What is Mercerised Cotton?
Mercerised cotton is a term used for cotton that has gone through a process called Mercerisation. This process is a treatment for cellulosic materials but most often cotton theads and gives them additional strength. It was found that the mercerised fibres had additional benefits in that they were able to absorb more water, thus absorbing more dye than standard, making the coloration of the dyed cloth much deeper and vibrant. This can be as much as 25% which is a huge difference to the colour of a garment.
Additionally, not only does it make the colour a lot more vibrant, it actually gives the cotton a much higher resistant to the washing process, allowing the garment to keep its colour for a longer period. This adds value to the garment and is a unique selling point as only higher quality fabrics go through the mercerisation process.
The actual mercerisation process dates back to the late 1800’s when John Mercer was issued with a British Patent for this process when he realised that cotton and other fibres actually changed their characteristics when merged with caustic soda, sulfuric acid and other chemicals. At this stage, the process didn’t add any luster to the fibre until 1890. This was when Horace Lowe found that high luster was gained when Mercer’s caustic soda process was added to the fibre once it was under high tension.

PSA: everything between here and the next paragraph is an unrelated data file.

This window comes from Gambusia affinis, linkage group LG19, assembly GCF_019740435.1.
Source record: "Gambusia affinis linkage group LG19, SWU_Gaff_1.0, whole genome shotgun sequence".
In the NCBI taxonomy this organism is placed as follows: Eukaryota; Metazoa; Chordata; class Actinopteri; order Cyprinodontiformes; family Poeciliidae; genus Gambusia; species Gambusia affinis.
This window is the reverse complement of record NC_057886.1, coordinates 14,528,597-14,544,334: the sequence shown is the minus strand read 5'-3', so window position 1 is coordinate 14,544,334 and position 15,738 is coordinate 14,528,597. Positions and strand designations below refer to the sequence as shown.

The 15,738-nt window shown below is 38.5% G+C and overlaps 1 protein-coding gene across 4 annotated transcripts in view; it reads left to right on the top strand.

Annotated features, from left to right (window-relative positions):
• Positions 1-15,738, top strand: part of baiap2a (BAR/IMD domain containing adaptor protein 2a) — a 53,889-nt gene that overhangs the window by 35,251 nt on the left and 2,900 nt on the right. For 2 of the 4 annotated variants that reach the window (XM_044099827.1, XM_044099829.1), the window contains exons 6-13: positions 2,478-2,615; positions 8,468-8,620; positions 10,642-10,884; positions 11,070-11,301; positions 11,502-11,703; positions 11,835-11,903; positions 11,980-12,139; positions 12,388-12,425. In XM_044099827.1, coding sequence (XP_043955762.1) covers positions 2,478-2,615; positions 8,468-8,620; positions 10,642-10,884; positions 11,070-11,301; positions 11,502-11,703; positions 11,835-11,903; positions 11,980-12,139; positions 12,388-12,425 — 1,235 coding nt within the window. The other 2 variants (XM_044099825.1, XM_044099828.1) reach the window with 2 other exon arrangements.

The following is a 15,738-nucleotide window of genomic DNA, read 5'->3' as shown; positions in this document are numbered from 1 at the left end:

Main Benefits Of Mercerised Cotton
- Deeper and more bright colouration
- Cotton obtains a higher resistant to the washing process
- High luster is gained
What Types of Cotton Are Chosen To Be Mercerised?
It is typical that cotton with longer fibres such as Egyptian Pima and Sea Island would be selected to be mercerised. Egyptian Pima cotton is a favourite with Italian brand CP Company for their range of luxury polo shirts for men.
What Brands Use Mercerised Cotton
Not all clothing manufacturers use mercerised cotton. It is mainly adopted by high-end luxurious brands wanting to showcase their garments that have these colour enhancing properties that will last for a long time. The mercerisation process usually dictates that the garment will be more expensive than a similar piece by the same brand. Menswear brands that have used mercerised cotton in the past include:
- C.P Company
- Paul Smith
- Stone Island